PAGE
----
As Jerry Cruncher sits outside Tellson's Bank, he notices a funeral procession approaching. People yelling "Spies!"surround the hearse and the mourning coach, and Cruncher discovers that the funeral belongs to Roger Cly, one of the spies who testified against Darnay. When the crowd tries to pull the sole mourner out of his coach, the mourner flees the scene. The crowd then begins to pull the coffin out of the hearse, but decides to accompany it to the graveyard instead. Cruncher joins the unruly procession, which grows larger as it moves along. When the coffin is finally buried, the mob begins assaulting passersby and ransacking businesses until a rumor of the police approaching breaks up the mob. Meanwhile, Cruncher returns to Tellson's, stopping at a surgeon's on the way.
Later that night, after seeing his wife and son to bed, Cruncher leaves his house carrying a sack, a crowbar, a rope, and a chain. Curious about his father's mysterious nightly activities, Young Jerry follows Cruncher. Two men join Cruncher as he walks along, and the trio soon reaches the graveyard. As Young Jerry watches with horror, Cruncher and his companions dig up a coffin and begin to pry it open. Young Jerry rushes home, terrified that the coffin is hopping after him, and he awakes the next morning to find his father beating his mother. As Young Jerry walks to Tellson's with Cruncher, he asks his father what a "resurrection man"is. When Cruncher explains that it is a person who sells people's bodies, Young Jerry pleases his father by saying that he wants to be a resurrection man when he grows up.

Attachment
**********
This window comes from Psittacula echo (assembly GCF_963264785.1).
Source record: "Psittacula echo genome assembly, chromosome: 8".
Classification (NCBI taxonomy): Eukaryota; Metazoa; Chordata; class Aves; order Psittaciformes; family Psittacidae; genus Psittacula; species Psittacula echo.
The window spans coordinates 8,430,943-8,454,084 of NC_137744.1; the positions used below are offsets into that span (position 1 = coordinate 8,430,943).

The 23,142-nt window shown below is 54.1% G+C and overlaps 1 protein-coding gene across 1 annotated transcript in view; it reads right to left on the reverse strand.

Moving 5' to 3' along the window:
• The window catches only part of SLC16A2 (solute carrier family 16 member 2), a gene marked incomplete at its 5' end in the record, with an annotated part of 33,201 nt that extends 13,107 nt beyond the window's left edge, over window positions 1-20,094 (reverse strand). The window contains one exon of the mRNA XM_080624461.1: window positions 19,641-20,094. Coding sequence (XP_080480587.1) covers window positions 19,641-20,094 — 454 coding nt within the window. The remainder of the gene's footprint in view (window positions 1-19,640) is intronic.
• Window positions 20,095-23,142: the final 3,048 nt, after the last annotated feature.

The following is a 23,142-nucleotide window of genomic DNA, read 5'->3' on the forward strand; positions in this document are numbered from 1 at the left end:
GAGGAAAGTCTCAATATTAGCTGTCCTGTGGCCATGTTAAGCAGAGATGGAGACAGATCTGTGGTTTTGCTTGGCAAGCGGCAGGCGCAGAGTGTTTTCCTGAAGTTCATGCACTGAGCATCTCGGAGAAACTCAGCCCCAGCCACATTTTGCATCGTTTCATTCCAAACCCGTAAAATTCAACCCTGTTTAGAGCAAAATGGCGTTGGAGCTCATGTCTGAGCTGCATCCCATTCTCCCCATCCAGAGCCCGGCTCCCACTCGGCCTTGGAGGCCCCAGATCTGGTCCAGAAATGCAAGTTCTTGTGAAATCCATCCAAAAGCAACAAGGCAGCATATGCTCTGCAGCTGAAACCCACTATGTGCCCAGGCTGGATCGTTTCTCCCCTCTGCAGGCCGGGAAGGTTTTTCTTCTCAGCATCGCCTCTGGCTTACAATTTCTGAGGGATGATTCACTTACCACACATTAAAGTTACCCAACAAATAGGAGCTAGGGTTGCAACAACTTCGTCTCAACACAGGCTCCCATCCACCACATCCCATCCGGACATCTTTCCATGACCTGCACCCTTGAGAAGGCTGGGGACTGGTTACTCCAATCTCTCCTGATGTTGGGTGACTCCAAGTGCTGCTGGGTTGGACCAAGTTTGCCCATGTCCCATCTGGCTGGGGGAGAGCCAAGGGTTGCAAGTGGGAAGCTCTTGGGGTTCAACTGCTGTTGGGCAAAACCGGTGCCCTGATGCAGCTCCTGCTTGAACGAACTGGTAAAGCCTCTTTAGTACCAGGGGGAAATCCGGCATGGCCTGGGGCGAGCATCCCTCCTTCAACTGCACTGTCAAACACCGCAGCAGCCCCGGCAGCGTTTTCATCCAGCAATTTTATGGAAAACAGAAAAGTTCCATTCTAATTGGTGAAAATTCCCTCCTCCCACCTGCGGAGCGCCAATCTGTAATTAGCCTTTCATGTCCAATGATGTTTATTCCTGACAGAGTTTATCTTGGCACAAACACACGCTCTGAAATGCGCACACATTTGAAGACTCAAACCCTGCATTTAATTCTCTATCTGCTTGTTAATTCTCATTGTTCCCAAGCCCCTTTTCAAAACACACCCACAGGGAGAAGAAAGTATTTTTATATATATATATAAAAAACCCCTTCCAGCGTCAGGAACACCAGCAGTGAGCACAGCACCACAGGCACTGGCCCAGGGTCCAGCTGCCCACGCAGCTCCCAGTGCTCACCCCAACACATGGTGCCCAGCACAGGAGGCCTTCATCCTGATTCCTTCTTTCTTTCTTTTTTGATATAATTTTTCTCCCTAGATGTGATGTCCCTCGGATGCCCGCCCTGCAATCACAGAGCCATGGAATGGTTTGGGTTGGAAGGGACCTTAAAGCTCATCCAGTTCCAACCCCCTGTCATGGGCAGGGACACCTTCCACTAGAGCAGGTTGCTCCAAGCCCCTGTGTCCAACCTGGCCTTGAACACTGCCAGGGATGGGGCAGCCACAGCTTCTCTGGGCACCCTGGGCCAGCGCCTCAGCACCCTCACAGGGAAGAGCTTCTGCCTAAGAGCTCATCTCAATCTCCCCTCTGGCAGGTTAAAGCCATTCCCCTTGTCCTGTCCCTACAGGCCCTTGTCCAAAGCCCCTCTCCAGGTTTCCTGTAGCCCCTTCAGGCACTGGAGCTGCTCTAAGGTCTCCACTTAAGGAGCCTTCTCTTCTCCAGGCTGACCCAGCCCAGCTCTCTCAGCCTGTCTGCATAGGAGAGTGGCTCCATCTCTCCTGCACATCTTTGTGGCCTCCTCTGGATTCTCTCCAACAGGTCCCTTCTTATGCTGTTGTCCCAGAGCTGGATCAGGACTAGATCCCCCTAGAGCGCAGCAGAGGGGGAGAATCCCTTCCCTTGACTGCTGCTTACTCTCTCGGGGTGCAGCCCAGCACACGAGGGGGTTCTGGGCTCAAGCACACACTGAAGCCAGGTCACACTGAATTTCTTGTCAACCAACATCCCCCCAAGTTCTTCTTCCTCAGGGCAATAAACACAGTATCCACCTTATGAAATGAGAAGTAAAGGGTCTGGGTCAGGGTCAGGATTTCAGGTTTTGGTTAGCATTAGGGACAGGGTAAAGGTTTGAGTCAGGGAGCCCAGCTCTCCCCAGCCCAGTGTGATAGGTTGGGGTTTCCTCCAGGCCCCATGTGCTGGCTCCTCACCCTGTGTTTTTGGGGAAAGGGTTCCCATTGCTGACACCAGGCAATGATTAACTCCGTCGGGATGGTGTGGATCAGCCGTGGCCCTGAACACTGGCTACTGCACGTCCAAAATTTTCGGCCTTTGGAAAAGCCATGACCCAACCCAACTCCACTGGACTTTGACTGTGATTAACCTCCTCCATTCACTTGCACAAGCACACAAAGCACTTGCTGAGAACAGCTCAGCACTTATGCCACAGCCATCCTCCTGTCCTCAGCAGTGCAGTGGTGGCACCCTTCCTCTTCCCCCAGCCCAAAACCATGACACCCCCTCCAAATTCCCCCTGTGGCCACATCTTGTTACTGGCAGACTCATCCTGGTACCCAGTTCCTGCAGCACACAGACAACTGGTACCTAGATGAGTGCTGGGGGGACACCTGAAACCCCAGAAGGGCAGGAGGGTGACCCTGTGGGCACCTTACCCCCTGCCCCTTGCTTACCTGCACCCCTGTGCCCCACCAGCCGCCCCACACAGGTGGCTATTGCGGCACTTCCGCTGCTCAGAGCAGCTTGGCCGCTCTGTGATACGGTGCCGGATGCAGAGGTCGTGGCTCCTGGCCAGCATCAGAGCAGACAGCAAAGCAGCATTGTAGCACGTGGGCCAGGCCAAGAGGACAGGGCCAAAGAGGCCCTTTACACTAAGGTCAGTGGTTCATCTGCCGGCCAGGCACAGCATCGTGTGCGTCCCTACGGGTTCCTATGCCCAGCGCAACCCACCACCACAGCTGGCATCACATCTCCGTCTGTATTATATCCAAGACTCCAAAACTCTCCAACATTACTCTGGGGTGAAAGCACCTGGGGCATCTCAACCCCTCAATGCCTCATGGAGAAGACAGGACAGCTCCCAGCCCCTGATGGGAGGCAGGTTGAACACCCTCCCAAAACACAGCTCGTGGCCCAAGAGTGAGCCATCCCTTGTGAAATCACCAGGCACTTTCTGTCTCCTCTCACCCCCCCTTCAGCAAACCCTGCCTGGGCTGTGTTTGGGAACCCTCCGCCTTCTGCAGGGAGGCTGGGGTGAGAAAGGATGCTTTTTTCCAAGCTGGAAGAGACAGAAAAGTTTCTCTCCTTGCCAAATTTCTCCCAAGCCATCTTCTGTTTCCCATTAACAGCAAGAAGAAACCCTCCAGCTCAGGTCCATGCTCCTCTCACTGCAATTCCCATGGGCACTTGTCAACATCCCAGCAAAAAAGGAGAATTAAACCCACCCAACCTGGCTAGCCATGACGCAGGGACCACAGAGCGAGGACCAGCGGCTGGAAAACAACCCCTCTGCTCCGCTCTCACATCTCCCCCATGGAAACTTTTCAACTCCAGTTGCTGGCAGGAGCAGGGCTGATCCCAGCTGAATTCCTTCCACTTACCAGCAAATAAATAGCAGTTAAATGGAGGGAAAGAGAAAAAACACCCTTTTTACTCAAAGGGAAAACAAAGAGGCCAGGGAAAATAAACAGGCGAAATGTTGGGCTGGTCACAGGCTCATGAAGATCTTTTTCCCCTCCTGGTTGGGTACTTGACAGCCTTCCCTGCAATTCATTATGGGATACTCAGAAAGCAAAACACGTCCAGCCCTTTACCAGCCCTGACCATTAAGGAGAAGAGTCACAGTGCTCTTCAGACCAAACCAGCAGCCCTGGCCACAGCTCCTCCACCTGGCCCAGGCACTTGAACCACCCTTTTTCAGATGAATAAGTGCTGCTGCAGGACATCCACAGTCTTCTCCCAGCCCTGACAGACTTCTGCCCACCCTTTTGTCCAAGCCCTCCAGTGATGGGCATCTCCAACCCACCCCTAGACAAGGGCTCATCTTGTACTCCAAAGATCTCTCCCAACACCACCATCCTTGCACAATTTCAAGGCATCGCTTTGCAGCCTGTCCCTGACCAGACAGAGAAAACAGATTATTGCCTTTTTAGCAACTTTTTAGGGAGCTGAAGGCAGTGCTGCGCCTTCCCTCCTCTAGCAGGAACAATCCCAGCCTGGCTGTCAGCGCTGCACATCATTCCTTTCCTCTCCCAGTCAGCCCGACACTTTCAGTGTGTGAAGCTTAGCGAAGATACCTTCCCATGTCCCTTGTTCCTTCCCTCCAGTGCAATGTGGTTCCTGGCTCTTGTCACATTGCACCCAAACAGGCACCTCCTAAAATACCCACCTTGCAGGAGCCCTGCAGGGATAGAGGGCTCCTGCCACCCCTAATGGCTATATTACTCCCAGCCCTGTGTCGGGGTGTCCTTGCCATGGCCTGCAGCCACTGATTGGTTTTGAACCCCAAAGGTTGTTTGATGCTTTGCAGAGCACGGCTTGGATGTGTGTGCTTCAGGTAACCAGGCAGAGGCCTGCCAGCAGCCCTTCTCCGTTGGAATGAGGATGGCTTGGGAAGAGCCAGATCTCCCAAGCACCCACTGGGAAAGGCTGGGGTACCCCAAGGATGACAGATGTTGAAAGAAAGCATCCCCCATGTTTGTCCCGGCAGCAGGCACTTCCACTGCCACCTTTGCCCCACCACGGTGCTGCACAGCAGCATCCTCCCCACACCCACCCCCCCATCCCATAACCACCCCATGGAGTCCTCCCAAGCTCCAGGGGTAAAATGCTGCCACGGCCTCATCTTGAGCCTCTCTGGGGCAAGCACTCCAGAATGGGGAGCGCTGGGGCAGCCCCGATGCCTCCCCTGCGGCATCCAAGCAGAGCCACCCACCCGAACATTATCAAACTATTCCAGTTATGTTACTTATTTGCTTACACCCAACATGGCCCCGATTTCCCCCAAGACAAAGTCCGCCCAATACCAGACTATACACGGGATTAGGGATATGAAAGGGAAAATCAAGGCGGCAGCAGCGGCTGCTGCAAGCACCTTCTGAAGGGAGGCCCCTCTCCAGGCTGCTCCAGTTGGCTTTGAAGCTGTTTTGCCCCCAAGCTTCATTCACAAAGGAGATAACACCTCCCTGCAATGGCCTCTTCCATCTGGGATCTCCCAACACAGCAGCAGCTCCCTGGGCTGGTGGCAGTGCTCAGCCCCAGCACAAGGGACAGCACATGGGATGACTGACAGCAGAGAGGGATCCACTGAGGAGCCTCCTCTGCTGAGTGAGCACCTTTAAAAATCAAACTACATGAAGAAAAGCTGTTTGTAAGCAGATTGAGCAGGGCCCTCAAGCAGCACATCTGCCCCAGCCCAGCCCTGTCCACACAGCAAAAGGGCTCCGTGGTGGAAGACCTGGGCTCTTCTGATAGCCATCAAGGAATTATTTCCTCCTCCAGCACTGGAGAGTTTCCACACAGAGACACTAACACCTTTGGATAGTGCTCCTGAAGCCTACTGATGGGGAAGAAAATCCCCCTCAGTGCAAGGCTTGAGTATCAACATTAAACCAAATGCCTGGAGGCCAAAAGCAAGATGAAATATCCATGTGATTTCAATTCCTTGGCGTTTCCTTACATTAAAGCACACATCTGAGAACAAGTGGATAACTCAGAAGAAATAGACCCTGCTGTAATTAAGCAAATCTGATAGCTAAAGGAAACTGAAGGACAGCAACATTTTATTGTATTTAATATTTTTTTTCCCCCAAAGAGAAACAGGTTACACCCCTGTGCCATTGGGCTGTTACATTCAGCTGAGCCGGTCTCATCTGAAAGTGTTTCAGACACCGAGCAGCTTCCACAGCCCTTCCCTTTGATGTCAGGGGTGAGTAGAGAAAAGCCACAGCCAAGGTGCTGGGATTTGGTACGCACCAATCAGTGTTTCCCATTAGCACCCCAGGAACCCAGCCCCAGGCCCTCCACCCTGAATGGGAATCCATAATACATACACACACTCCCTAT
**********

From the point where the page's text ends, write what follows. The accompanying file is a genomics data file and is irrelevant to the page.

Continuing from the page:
Dickens uses the funeral procession to demonstrate how easily a rowdy crowd can become a destructive mob. The actions of the crowd turn a solemn occasion — a funeral — into a festive one, with many of the crowd members not even aware of the cause of the uproar. The momentum of the mob has swept them up, and they follow whatever spontaneous commands they hear. In this way, rational, thinking individuals become mindless members of a violent entity. For Dickens, mobs are unstoppable forces, frightening in their inhumanity.
Within the funeral mob, however, one man pursues his own private agenda. Jerry Cruncher, the reader discovers, is a resurrection man — a grave robber — and views Cly's funeral as a business opportunity. Cruncher's work as a resurrection man parodies the resurrection theme that runs through A Tale of Two Cities. Whereas people such as Doctor Alexandre Manette or the French peasants metaphorically return from their living graves through love or revolution, Cruncher literally digs fresh corpses from their graves to sell to surgeons or medical students.
bear leader someone who lead a trained bear from place to place for money.
public house a tavern or an inn that provided food and drink.
Izaak Walton (1593-1683); the author of The Compleat Angler, a fishing manual.
resurrection man a man who digs up corpses to sell to surgeons or medical schools for study.